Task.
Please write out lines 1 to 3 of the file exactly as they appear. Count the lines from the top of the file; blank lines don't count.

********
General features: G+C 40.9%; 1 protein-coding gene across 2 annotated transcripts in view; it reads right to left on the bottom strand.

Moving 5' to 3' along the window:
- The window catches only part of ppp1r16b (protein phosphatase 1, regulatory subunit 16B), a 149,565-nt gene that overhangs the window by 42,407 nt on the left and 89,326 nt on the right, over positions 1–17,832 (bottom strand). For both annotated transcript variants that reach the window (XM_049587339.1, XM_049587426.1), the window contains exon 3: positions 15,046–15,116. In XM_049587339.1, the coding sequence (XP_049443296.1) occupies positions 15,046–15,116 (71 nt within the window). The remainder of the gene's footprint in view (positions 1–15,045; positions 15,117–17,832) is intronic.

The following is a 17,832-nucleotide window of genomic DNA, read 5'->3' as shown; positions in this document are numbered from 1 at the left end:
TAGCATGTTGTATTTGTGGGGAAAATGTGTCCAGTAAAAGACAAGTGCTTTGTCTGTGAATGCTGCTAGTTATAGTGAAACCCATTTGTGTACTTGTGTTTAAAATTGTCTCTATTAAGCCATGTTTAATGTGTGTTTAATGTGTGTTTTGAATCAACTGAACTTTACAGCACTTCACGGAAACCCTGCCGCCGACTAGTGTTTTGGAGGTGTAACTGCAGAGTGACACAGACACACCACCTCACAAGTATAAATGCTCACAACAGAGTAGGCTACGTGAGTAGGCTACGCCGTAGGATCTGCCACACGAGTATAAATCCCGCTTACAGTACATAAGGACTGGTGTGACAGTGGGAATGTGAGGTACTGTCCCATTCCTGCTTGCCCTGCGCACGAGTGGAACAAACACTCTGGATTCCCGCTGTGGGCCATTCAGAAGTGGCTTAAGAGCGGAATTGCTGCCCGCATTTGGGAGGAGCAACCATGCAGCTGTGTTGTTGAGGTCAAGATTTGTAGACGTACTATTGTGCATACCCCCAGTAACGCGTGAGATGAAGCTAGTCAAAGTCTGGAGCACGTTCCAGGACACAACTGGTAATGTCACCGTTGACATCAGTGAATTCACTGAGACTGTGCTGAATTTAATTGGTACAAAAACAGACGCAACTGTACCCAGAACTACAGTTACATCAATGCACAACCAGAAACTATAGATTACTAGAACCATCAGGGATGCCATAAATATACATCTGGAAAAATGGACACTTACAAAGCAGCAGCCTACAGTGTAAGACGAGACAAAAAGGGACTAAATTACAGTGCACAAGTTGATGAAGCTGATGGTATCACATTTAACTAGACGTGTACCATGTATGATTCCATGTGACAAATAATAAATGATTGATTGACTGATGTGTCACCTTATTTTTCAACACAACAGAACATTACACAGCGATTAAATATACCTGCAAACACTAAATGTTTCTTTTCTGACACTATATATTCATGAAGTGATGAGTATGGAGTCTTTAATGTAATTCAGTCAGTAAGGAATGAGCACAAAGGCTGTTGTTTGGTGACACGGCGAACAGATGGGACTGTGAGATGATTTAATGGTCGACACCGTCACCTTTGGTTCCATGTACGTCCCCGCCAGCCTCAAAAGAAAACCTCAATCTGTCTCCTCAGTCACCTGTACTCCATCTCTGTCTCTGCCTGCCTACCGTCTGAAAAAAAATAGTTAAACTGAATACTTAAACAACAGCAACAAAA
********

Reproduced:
General features: G+C 40.9%; 1 protein-coding gene across 2 annotated transcripts in view; it reads right to left on the bottom strand.

Moving 5' to 3' along the window:
- The window catches only part of ppp1r16b (protein phosphatase 1, regulatory subunit 16B), a 149,565-nt gene that overhangs the window by 42,407 nt on the left and 89,326 nt on the right, over positions 1–17,832 (bottom strand). For both annotated transcript variants that reach the window (XM_049587339.1, XM_049587426.1), the window contains exon 3: positions 15,046–15,116. In XM_049587339.1, the coding sequence (XP_049443296.1) occupies positions 15,046–15,116 (71 nt within the window). The remainder of the gene's footprint in view (positions 1–15,045; positions 15,117–17,832) is intronic.